Unfortunately, the American people seem to be stubbornly split into two camps about what we want America to mean and how we want America to work in a changing world. At the mid-point of Barack Obama's self-declared transformational presidency, we seem even more troubled about the meaning of "America" in the 21st century.
So, Here We Are in 2012.
Thus my original question -- Is America Dying? -- is an even more pressing systemic concern as we contemplate the uncertain fruits of Election 2012.
A fundamentally divided nation has, in its collective wisdom, voted to continue schizophrenic government in Washington. The most important issue, from my perspective, is whether we have learned anything from the past quarter-century. Will President Obama, the House, and the Senate define their conjoined mandate as helping a divided nation in search of the practical civic good? Or will entrenched feudalists interpret electoral success as license to forge their particularistic ambitions and dreams? Will the American people embrace a broader, more civic calling? In the final analysis, can and will we restore the future of American democracy?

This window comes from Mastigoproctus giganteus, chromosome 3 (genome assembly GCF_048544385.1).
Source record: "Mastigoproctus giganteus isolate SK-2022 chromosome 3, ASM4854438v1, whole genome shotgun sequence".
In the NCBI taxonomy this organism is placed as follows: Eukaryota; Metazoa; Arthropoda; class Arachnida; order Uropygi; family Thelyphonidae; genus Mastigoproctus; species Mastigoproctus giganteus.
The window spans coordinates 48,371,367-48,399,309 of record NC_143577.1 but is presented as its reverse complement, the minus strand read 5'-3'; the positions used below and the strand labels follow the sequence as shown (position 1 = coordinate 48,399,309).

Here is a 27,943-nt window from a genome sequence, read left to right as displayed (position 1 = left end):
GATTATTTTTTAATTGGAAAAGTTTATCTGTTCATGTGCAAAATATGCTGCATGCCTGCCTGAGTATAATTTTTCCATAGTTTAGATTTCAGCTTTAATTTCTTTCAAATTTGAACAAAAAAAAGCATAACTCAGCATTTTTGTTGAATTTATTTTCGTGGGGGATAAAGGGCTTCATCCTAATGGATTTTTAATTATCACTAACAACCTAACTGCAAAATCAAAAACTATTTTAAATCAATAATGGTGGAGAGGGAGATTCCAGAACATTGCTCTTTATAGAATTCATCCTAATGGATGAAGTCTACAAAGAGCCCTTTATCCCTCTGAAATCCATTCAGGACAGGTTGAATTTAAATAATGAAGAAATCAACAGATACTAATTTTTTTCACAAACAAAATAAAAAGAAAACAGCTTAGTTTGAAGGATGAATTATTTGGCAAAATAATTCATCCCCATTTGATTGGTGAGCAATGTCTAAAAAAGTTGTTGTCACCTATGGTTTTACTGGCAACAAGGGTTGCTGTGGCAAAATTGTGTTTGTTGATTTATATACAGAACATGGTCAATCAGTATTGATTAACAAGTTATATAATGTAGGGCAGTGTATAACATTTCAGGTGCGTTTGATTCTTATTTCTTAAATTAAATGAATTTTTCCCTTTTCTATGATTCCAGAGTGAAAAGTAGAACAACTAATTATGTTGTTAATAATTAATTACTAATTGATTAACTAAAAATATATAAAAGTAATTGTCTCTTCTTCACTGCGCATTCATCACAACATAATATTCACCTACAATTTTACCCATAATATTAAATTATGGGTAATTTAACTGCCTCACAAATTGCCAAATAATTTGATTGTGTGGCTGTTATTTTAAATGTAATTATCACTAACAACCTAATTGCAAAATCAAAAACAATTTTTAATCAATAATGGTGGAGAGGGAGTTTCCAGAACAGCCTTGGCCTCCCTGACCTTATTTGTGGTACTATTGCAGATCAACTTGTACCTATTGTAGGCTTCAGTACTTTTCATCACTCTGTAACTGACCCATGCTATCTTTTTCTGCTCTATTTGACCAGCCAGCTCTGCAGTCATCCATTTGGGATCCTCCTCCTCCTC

Upcoming Posts in This Series.
In following discussions, I will present step-by-step elaborations of my unconventional analysis, updated for America post-Election 2012.
For example, I will explain how I dare ask such an outrageous question about American democracy; I will offer my definitions of "America," "American Democracy," and "dying"; I will argue four propositions about how American may be dying; I will answer the question about whether America is really going to die; and I will conclude with a transformational challenge for our new national leadership.
Special Request for Readers.
I expect many of you will disagree with what I say and will engage in hearty reaction and debate among yourselves about Election 2012. I would especially appreciate your comments about the long-term, systemic, civic future of our "Great Experiment." If you're so inclined, I also suggest that you take a look at my full discussion of these important issues as presented in the original book.
*Disclosure and Acknowledgement: This series includes edited, updated material from my book, The Future of American Democracy: A Former Congressman's Unconventional Analysis (2002). I'm grateful to University Press of America for allowing me to borrow from that publication for my discussions on Huffington Post.